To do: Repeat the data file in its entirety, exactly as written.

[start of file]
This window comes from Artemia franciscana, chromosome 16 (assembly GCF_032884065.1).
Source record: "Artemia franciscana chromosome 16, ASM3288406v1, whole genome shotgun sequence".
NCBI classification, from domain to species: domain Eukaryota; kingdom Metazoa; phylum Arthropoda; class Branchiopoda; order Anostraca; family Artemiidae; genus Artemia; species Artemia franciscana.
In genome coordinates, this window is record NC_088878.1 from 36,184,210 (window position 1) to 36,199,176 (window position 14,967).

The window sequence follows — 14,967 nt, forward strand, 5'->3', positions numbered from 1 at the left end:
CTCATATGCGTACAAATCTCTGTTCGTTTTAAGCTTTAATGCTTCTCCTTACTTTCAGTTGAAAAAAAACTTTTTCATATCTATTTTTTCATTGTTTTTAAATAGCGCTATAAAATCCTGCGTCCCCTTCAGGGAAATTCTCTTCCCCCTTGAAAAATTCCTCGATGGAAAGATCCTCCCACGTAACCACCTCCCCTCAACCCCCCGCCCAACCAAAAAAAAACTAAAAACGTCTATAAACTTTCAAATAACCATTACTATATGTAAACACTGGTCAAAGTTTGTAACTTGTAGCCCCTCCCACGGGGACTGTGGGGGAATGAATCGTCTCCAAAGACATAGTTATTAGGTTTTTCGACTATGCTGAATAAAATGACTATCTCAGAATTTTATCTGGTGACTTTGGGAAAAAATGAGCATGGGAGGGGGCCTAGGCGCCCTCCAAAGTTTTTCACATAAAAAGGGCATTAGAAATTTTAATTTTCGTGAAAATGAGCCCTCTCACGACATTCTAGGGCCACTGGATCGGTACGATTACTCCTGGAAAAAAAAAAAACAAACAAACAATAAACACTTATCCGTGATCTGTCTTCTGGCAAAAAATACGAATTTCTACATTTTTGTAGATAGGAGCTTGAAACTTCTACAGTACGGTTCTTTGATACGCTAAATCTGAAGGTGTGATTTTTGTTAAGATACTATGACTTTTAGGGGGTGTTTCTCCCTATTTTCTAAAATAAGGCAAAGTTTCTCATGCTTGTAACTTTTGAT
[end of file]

This window comes from Artemia franciscana, chromosome 16 (assembly GCF_032884065.1).
Source record: "Artemia franciscana chromosome 16, ASM3288406v1, whole genome shotgun sequence".
NCBI classification, from domain to species: domain Eukaryota; kingdom Metazoa; phylum Arthropoda; class Branchiopoda; order Anostraca; family Artemiidae; genus Artemia; species Artemia franciscana.
In genome coordinates, this window is record NC_088878.1 from 36,184,210 (window position 1) to 36,199,176 (window position 14,967).

The window sequence follows — 14,967 nt, forward strand, 5'->3', positions numbered from 1 at the left end:
CTCATATGCGTACAAATCTCTGTTCGTTTTAAGCTTTAATGCTTCTCCTTACTTTCAGTTGAAAAAAAACTTTTTCATATCTATTTTTTCATTGTTTTTAAATAGCGCTATAAAATCCTGCGTCCCCTTCAGGGAAATTCTCTTCCCCCTTGAAAAATTCCTCGATGGAAAGATCCTCCCACGTAACCACCTCCCCTCAACCCCCCGCCCAACCAAAAAAAAACTAAAAACGTCTATAAACTTTCAAATAACCATTACTATATGTAAACACTGGTCAAAGTTTGTAACTTGTAGCCCCTCCCACGGGGACTGTGGGGGAATGAATCGTCTCCAAAGACATAGTTATTAGGTTTTTCGACTATGCTGAATAAAATGACTATCTCAGAATTTTATCTGGTGACTTTGGGAAAAAATGAGCATGGGAGGGGGCCTAGGCGCCCTCCAAAGTTTTTCACATAAAAAGGGCATTAGAAATTTTAATTTTCGTGAAAATGAGCCCTCTCACGACATTCTAGGGCCACTGGATCGGTACGATTACTCCTGGAAAAAAAAAAAACAAACAAACAATAAACACTTATCCGTGATCTGTCTTCTGGCAAAAAATACGAATTTCTACATTTTTGTAGATAGGAGCTTGAAACTTCTACAGTACGGTTCTTTGATACGCTAAATCTGAAGGTGTGATTTTTGTTAAGATACTATGACTTTTAGGGGGTGTTTCTCCCTATTTTCTAAAATAAGGCAAAGTTTCTCATGCTTGTAACTTTTGAT